How Long Does a Cough From Respiratory Illness Last?

02 Mar
March 2, 2015

Cough and VirusCough from respiratory illness is one of the most common reasons that patients seek care in both the outpatient primary care setting and the emergency department (ED).  Cough due to respiratory illness is a self-limited condition in the majority of cases, but patients still seek care at clinics and EDs seeking relief or their symptoms. Maybe the reason for this is patients’ expectations of duration of cough and the actual natural history of cough from respiratory illness are mismatched. So how long does a cough from respiratory illness last? Read more →

Any Benefit to Adjunct Prednisone Therapy in Community Acquired Pneumonia?

18 Feb
February 18, 2015

PneumoniaBackground: Respiratory tract infections and pneumonia are the 3rd leading cause of death worldwide.  Although morbidity and mortality has improved slightly with the advent of antibiotics, there is still a significant long-term morbidity and mortality associated with this disorder.  It is well known that in pneumonia, there is an excess release of circulating inflammatory cytokines which cause further pulmonary dysfunction. Maybe the use of systemic corticosteroids, which have anti-inflammatory effects, could help attenuate this systemic inflammatory process and thus improve outcomes. So is there any benefit to adjunct prednisone therapy in community acquired pneumonia?

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February 2015 REBELCast

09 Feb
February 9, 2015

REBELCast LogoWelcome to the February 2015 REBELCast, where Swami, Matt, and I are going to tackle two critical care topics that come up frequently in clinical practice in both the pre-hospital setting as well as the emergency department.  Today we are going to specifically tackle:

Topic #1: Administration of Rapid Sequence Intubation (RSI) Medications via an Intraosseous line.

Topic #2: Compressions During Charging (CDC) in Out of Hospital Cardiac Arrest (OHCA)

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The PROPPR Randomized Clinical Trial

04 Feb
February 4, 2015

The PROPPR Randomized Control TrialIn the United States, trauma is the leading cause of death among patients between the ages of 1 and 44 years of age and the third leading cause of death overall. Approximately 20 to 40% of trauma deaths occur after hospital admission and are a result of massive hemorrhage.  There have been no large, multi-center, randomized clinical trials with survival as a primary end point that support optimal trauma resuscitation practices with approved blood products and therefore there are many conflicting recommendations. The Prosective Observational Multicenter Major Trauma Transfusion (PROMMT) Trial demonstrated that many clinicians were transfusing patients with blood products in a ratio of 1:1:1 or 1:1:2 and that early transfusion of plasma was associated with improved 6-hour survival after admission.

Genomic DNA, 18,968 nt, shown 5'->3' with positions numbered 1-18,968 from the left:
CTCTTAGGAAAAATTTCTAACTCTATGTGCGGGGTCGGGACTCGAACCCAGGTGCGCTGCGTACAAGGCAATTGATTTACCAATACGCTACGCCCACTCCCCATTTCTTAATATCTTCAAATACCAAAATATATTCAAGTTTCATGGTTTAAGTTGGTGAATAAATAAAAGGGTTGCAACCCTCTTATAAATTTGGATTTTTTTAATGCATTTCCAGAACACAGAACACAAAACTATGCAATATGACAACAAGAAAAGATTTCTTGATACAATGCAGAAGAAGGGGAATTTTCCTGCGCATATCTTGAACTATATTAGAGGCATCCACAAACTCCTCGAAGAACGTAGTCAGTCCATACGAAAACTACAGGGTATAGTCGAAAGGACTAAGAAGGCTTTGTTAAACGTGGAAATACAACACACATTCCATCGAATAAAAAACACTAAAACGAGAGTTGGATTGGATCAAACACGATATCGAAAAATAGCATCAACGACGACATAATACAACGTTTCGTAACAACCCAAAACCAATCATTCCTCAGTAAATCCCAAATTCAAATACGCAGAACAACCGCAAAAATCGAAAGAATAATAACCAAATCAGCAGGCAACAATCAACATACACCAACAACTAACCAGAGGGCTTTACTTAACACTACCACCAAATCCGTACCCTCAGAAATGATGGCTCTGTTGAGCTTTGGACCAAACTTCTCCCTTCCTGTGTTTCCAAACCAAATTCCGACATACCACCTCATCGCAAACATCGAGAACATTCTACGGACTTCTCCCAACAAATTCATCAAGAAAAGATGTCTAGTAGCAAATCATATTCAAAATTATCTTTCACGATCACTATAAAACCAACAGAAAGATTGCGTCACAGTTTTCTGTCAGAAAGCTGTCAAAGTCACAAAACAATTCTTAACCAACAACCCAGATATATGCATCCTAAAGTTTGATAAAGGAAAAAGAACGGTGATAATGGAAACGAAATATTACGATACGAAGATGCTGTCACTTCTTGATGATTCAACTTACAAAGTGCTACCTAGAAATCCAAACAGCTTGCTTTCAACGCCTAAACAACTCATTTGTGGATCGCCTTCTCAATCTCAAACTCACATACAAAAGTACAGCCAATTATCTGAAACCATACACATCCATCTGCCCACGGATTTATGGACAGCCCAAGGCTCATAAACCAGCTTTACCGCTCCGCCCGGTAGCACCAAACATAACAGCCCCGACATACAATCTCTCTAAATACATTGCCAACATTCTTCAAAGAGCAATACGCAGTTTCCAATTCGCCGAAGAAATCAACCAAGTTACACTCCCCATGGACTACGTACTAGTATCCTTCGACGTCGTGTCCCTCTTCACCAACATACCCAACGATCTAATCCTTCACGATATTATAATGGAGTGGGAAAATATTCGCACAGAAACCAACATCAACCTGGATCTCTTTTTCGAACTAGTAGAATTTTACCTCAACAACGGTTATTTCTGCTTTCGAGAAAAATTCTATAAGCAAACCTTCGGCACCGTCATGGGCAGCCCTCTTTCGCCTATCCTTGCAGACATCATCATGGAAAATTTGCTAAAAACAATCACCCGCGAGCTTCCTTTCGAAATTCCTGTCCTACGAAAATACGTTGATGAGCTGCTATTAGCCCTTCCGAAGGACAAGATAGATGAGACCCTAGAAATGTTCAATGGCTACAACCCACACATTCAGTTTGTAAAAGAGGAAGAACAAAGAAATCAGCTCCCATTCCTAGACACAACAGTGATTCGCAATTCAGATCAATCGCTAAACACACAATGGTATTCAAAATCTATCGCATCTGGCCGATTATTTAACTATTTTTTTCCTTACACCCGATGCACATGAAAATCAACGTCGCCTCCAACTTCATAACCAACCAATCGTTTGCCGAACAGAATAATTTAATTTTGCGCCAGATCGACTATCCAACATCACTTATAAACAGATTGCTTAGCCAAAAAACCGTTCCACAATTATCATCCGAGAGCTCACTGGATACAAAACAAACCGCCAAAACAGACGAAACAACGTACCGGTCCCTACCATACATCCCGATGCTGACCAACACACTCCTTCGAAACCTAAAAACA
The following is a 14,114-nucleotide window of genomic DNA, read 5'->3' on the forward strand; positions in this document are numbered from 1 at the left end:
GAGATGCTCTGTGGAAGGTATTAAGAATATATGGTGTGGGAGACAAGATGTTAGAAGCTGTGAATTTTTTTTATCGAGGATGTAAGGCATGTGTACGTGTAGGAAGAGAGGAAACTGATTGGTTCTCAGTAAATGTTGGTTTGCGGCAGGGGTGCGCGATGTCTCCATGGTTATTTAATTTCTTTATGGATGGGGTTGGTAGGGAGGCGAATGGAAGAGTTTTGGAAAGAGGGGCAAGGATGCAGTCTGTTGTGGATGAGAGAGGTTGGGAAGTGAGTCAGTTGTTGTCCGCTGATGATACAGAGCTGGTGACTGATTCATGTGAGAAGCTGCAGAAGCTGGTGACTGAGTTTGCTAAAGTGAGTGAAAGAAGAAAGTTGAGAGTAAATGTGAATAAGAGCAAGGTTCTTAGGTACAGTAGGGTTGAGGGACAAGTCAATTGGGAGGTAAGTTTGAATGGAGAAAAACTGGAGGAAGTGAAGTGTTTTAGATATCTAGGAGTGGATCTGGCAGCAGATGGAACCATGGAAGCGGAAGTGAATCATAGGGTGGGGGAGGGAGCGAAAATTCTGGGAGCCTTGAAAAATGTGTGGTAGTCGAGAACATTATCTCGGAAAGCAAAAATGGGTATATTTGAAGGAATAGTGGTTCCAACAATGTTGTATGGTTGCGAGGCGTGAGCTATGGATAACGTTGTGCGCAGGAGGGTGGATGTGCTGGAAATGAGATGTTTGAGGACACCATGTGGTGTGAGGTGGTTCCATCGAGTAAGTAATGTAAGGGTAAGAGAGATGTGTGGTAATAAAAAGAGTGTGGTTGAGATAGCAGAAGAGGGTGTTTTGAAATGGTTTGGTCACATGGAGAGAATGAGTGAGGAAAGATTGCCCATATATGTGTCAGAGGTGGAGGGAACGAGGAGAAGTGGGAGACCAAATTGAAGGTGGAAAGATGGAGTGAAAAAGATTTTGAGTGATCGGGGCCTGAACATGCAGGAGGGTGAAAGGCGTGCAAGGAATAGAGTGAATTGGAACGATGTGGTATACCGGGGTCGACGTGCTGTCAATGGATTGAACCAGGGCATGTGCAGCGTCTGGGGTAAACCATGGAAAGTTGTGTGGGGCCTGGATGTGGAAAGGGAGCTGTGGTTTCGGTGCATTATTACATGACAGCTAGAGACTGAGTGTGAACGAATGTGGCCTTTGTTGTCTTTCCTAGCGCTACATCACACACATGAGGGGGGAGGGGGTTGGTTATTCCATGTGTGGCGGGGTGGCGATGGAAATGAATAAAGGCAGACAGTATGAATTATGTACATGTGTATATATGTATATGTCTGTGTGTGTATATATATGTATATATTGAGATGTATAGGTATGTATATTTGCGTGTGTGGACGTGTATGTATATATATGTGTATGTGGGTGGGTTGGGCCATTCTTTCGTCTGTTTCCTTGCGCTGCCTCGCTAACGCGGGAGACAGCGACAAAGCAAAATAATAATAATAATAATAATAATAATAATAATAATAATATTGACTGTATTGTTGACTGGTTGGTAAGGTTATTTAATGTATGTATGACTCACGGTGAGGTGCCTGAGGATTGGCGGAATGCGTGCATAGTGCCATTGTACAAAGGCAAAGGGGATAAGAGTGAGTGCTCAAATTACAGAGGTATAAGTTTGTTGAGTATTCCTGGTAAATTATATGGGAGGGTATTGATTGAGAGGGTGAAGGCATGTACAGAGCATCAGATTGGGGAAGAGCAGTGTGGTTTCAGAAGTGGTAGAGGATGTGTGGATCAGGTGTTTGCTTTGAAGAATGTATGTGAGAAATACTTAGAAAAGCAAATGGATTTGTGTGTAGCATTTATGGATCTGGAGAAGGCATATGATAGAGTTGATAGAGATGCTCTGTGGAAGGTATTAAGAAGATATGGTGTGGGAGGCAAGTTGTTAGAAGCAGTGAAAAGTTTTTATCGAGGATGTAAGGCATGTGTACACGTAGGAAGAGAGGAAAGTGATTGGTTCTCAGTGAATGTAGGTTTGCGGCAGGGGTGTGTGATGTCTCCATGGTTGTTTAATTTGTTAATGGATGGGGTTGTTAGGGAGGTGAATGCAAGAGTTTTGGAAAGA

The Pragmatic, Randomized Optimal Platelet and Plasma Ratios (PROPPR) Trial was designed to address the effectiveness and safety of 1:1:1 transfusion ratio vs 1:1:2 in patients with trauma who were predicted to receive a massive transfusion.

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Is Kayexalate Useful in the Treatment of Hyperkalemia in the Emergency Department?

02 Feb
February 2, 2015

BariumEnema_ORIGINAL_460x261Background: Hyperkalemia is the most common electrolyte disorder seen in the Emergency Department and treatment of hyperkalemia is core knowledge of EM training for interns and focuses on:

1) Stabilization of cardiac myocytes with calcium salts
2) Temporary shifting of potassium into cells (insulin, beta agonists, normal saline,
      magnesium, sodium bicarbonate)
3) Removal of potassium from the body (i.e. loop diuretics, cathartics)
4) Definitive Treatment (i.e. Hemodyalisis)

Although there is still some debate on the first two areas (i.e. is there truly a role for sodium bicarbonate?) our focus will be on the removal part of the algorithm, specifically, is there a role for kayexalate?

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